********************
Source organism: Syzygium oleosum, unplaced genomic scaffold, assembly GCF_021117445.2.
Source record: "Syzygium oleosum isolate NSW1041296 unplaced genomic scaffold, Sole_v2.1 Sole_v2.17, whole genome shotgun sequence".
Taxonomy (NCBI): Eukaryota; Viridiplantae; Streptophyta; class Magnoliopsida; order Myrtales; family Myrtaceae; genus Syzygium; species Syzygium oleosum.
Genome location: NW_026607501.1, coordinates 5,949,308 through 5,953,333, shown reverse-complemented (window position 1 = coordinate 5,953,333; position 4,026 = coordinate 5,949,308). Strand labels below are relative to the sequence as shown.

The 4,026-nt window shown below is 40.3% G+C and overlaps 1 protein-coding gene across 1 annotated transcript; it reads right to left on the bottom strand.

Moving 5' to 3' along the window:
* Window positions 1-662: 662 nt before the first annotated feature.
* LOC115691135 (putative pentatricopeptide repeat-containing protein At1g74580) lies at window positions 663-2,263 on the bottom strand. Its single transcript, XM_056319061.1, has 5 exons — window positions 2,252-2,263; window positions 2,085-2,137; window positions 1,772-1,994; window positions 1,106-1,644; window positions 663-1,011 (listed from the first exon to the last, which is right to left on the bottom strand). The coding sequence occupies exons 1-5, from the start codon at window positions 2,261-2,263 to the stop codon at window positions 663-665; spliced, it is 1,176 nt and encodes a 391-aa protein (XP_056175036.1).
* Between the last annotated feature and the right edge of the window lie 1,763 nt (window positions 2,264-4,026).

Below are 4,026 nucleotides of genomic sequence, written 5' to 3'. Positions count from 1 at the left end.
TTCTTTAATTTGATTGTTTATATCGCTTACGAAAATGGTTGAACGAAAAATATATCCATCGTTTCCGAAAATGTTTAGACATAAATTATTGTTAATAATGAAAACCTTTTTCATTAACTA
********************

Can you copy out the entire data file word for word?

Source organism: Syzygium oleosum, unplaced genomic scaffold, assembly GCF_021117445.2.
Source record: "Syzygium oleosum isolate NSW1041296 unplaced genomic scaffold, Sole_v2.1 Sole_v2.17, whole genome shotgun sequence".
Taxonomy (NCBI): Eukaryota; Viridiplantae; Streptophyta; class Magnoliopsida; order Myrtales; family Myrtaceae; genus Syzygium; species Syzygium oleosum.
Genome location: NW_026607501.1, coordinates 5,949,308 through 5,953,333, shown reverse-complemented (window position 1 = coordinate 5,953,333; position 4,026 = coordinate 5,949,308). Strand labels below are relative to the sequence as shown.

The 4,026-nt window shown below is 40.3% G+C and overlaps 1 protein-coding gene across 1 annotated transcript; it reads right to left on the bottom strand.

Moving 5' to 3' along the window:
* Window positions 1-662: 662 nt before the first annotated feature.
* LOC115691135 (putative pentatricopeptide repeat-containing protein At1g74580) lies at window positions 663-2,263 on the bottom strand. Its single transcript, XM_056319061.1, has 5 exons — window positions 2,252-2,263; window positions 2,085-2,137; window positions 1,772-1,994; window positions 1,106-1,644; window positions 663-1,011 (listed from the first exon to the last, which is right to left on the bottom strand). The coding sequence occupies exons 1-5, from the start codon at window positions 2,261-2,263 to the stop codon at window positions 663-665; spliced, it is 1,176 nt and encodes a 391-aa protein (XP_056175036.1).
* Between the last annotated feature and the right edge of the window lie 1,763 nt (window positions 2,264-4,026).

Below are 4,026 nucleotides of genomic sequence, written 5' to 3'. Positions count from 1 at the left end.
TTCTTTAATTTGATTGTTTATATCGCTTACGAAAATGGTTGAACGAAAAATATATCCATCGTTTCCGAAAATGTTTAGACATAAATTATTGTTAATAATGAAAACCTTTTTCATTAACTA